Stack Overflow is a community of 4.7 million programmers, just like you, helping each other.

Join them; it only takes a minute:

Sign up
Join the Stack Overflow community to:
  1. Ask programming questions
  2. Answer and help your peers
  3. Get recognized for your expertise

I need to get a file creation date&time using python. I tried:


But it is returning:


This is not the creation date time. Is there a way to do it?

share|improve this question
By the way, since Python 2.2 you can access the items in the return value more easily as attributes, thus os.stat(r'path').st_ctime – Peter Hansen Jan 18 '10 at 18:24
up vote 8 down vote accepted

Why not?

>>> import time
>>> time.ctime(1263538277)
'Fri Jan 15 04:51:17 2010'

Looks like a valid creation time to me.

share|improve this answer
+1 Short and elegant, if you're interested in the textual representation. – Adam Matan Jan 18 '10 at 13:49


import os
import time
create_date = os.stat('/tmp/myfile.txt')[9]
print time.strftime("%Y-%m-%d", time.gmtime(create_date))

Which gives:


You can also try:

print time.gmtime(create_date)
(2009, 11, 25, 13, 37, 9, 2, 329, 0)

For a more accurate timestamp.

Note that the time returned by time.gmtime() returns GMT; See the time module documentation for other functions, like localtime().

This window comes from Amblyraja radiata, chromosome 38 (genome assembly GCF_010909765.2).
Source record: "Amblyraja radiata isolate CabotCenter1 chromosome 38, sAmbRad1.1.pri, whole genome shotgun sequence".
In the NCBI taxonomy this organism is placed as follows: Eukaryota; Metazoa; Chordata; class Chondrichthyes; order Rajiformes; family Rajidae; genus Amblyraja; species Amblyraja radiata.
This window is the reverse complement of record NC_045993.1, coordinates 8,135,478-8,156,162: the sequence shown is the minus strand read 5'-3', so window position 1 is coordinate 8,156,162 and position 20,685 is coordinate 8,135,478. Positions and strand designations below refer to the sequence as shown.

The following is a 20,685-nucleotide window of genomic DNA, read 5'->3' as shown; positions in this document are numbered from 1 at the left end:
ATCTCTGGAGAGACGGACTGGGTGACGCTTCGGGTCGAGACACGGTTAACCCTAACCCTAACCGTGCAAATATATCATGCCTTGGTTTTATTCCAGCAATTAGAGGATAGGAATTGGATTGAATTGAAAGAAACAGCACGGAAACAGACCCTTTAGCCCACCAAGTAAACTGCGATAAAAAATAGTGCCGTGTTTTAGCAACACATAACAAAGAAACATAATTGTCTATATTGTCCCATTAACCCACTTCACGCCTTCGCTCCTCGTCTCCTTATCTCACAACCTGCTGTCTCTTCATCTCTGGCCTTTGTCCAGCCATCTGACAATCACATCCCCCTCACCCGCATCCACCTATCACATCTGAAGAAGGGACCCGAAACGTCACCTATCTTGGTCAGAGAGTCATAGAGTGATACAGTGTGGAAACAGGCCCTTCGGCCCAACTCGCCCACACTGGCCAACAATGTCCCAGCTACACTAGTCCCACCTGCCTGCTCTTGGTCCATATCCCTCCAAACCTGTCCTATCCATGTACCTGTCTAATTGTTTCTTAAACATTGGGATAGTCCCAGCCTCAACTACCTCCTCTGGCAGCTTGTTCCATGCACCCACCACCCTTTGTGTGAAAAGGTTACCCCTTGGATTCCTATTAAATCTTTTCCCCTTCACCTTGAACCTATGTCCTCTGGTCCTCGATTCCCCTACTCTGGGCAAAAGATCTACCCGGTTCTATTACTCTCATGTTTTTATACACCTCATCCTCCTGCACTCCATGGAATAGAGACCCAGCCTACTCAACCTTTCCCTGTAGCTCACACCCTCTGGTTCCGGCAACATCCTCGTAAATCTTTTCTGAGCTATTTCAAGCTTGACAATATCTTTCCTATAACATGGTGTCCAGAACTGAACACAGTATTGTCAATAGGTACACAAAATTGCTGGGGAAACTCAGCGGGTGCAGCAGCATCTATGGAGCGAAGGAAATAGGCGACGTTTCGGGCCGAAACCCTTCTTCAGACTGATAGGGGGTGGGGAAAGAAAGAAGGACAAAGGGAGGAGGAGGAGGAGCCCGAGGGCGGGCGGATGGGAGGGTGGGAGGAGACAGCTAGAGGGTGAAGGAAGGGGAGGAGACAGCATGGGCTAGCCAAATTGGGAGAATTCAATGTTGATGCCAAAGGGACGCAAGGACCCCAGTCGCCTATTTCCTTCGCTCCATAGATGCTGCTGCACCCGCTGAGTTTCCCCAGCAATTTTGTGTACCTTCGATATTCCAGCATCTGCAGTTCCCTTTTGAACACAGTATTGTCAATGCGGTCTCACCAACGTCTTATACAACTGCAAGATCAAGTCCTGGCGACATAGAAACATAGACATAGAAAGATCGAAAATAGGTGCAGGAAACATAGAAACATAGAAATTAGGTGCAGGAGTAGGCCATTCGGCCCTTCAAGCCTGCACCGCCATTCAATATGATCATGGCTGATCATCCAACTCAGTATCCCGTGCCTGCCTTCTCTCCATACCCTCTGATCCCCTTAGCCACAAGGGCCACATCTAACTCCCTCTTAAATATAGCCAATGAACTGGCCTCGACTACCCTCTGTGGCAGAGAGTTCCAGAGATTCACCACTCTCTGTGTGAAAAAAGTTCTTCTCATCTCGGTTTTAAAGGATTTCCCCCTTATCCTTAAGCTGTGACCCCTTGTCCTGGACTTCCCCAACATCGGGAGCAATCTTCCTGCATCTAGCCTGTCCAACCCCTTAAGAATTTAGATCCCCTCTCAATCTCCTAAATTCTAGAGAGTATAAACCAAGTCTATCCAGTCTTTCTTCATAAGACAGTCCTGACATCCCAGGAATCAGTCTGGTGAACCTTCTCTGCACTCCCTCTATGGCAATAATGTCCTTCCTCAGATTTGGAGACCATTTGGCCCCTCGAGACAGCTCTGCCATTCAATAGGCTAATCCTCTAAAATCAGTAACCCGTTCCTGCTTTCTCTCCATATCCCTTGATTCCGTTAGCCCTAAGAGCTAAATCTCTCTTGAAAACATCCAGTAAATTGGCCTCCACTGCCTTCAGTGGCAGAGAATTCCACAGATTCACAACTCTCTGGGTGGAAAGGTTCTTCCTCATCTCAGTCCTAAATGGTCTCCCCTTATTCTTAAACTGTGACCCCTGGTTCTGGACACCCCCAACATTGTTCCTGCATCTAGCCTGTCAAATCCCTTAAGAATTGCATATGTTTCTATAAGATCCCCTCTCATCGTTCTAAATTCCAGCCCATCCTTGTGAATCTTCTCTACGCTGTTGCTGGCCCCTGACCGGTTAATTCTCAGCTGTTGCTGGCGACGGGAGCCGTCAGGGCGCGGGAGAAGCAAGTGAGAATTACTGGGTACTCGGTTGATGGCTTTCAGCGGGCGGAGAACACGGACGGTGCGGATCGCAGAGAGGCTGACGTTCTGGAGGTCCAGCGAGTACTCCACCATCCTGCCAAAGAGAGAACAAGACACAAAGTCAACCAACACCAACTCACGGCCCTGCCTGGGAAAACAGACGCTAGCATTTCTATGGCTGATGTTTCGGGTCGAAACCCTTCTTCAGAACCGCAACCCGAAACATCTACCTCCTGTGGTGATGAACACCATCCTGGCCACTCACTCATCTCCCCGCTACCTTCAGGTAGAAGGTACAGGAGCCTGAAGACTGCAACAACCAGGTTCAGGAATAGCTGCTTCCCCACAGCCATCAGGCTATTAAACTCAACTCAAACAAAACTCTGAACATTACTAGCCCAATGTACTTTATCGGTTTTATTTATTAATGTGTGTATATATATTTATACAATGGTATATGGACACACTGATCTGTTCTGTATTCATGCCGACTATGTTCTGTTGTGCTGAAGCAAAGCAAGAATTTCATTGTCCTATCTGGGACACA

share|improve this answer
Perhaps os.stat('/tmp/myfile.txt').st_ctime would be better than os.stat('/tmp/myfile.txt')[9], as long as python ≥2.2 – tzot Jan 18 '10 at 14:28

Are you sure it isn't? Using it converts to "01/18/2010 @ 7:34am" which at least makes sense.

The timestamp is returned as a time in seconds from 1970-01-01.

share|improve this answer


st_ctime (platform dependent; time of most recent metadata change on Unix, or the time of creation on Windows)

Everything is OK.

share|improve this answer
I think he needs the conversion between the integer and a more readable time format. – Adam Matan Jan 18 '10 at 13:50
The output is in string format. I need it to be in form... – Vicky Feb 17 '10 at 12:54

Your Answer


By posting your answer, you agree to the privacy policy and terms of service.

Not the answer you're looking for? Browse other questions tagged or ask your own question.